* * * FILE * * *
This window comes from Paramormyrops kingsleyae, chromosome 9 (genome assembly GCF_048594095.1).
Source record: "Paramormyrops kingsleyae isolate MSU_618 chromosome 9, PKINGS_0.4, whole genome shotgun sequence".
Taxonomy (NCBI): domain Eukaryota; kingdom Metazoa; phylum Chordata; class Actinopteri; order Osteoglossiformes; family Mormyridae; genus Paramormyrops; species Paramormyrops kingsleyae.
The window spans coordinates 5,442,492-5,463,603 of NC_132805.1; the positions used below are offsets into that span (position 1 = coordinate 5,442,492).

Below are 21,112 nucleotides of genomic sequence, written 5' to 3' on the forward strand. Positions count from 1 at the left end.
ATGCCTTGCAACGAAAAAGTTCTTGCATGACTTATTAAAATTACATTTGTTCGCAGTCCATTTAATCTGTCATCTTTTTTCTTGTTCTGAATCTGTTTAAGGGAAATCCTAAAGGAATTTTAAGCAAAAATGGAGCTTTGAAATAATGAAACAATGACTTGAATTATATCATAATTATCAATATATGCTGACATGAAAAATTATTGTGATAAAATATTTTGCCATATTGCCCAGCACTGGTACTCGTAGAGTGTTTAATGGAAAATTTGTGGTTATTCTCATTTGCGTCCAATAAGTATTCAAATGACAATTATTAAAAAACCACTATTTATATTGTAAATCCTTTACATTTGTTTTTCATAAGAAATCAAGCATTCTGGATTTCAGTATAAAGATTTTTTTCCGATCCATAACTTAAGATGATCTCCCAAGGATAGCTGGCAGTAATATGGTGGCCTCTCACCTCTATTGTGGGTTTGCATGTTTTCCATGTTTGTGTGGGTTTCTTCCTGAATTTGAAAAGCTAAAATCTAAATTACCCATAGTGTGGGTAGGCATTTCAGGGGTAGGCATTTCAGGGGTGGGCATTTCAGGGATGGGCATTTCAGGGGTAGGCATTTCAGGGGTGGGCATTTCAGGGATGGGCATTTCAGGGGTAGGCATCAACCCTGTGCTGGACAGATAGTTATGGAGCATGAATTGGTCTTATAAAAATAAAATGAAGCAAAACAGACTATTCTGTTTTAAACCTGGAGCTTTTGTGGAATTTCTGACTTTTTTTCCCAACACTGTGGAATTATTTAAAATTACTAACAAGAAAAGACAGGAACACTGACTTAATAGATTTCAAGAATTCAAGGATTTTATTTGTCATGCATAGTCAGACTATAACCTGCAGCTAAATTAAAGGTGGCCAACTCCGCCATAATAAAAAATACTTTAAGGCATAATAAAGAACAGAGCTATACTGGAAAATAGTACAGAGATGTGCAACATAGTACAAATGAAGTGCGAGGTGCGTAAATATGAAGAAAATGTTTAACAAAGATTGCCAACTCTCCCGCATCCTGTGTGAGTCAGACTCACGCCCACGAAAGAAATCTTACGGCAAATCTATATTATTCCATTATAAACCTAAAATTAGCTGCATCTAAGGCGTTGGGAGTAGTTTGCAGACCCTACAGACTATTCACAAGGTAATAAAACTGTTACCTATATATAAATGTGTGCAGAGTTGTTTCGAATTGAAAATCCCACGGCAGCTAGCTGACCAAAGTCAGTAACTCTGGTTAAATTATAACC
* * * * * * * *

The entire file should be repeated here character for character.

This window comes from Paramormyrops kingsleyae, chromosome 9 (genome assembly GCF_048594095.1).
Source record: "Paramormyrops kingsleyae isolate MSU_618 chromosome 9, PKINGS_0.4, whole genome shotgun sequence".
Taxonomy (NCBI): domain Eukaryota; kingdom Metazoa; phylum Chordata; class Actinopteri; order Osteoglossiformes; family Mormyridae; genus Paramormyrops; species Paramormyrops kingsleyae.
The window spans coordinates 5,442,492-5,463,603 of NC_132805.1; the positions used below are offsets into that span (position 1 = coordinate 5,442,492).

Below are 21,112 nucleotides of genomic sequence, written 5' to 3' on the forward strand. Positions count from 1 at the left end.
ATGCCTTGCAACGAAAAAGTTCTTGCATGACTTATTAAAATTACATTTGTTCGCAGTCCATTTAATCTGTCATCTTTTTTCTTGTTCTGAATCTGTTTAAGGGAAATCCTAAAGGAATTTTAAGCAAAAATGGAGCTTTGAAATAATGAAACAATGACTTGAATTATATCATAATTATCAATATATGCTGACATGAAAAATTATTGTGATAAAATATTTTGCCATATTGCCCAGCACTGGTACTCGTAGAGTGTTTAATGGAAAATTTGTGGTTATTCTCATTTGCGTCCAATAAGTATTCAAATGACAATTATTAAAAAACCACTATTTATATTGTAAATCCTTTACATTTGTTTTTCATAAGAAATCAAGCATTCTGGATTTCAGTATAAAGATTTTTTTCCGATCCATAACTTAAGATGATCTCCCAAGGATAGCTGGCAGTAATATGGTGGCCTCTCACCTCTATTGTGGGTTTGCATGTTTTCCATGTTTGTGTGGGTTTCTTCCTGAATTTGAAAAGCTAAAATCTAAATTACCCATAGTGTGGGTAGGCATTTCAGGGGTAGGCATTTCAGGGGTGGGCATTTCAGGGATGGGCATTTCAGGGGTAGGCATTTCAGGGGTGGGCATTTCAGGGATGGGCATTTCAGGGGTAGGCATCAACCCTGTGCTGGACAGATAGTTATGGAGCATGAATTGGTCTTATAAAAATAAAATGAAGCAAAACAGACTATTCTGTTTTAAACCTGGAGCTTTTGTGGAATTTCTGACTTTTTTTCCCAACACTGTGGAATTATTTAAAATTACTAACAAGAAAAGACAGGAACACTGACTTAATAGATTTCAAGAATTCAAGGATTTTATTTGTCATGCATAGTCAGACTATAACCTGCAGCTAAATTAAAGGTGGCCAACTCCGCCATAATAAAAAATACTTTAAGGCATAATAAAGAACAGAGCTATACTGGAAAATAGTACAGAGATGTGCAACATAGTACAAATGAAGTGCGAGGTGCGTAAATATGAAGAAAATGTTTAACAAAGATTGCCAACTCTCCCGCATCCTGTGTGAGTCAGACTCACGCCCACGAAAGAAATCTTACGGCAAATCTATATTATTCCATTATAAACCTAAAATTAGCTGCATCTAAGGCGTTGGGAGTAGTTTGCAGACCCTACAGACTATTCACAAGGTAATAAAACTGTTACCTATATATAAATGTGTGCAGAGTTGTTTCGAATTGAAAATCCCACGGCAGCTAGCTGACCAAAGTCAGTAACTCTGGTTAAATTATAACC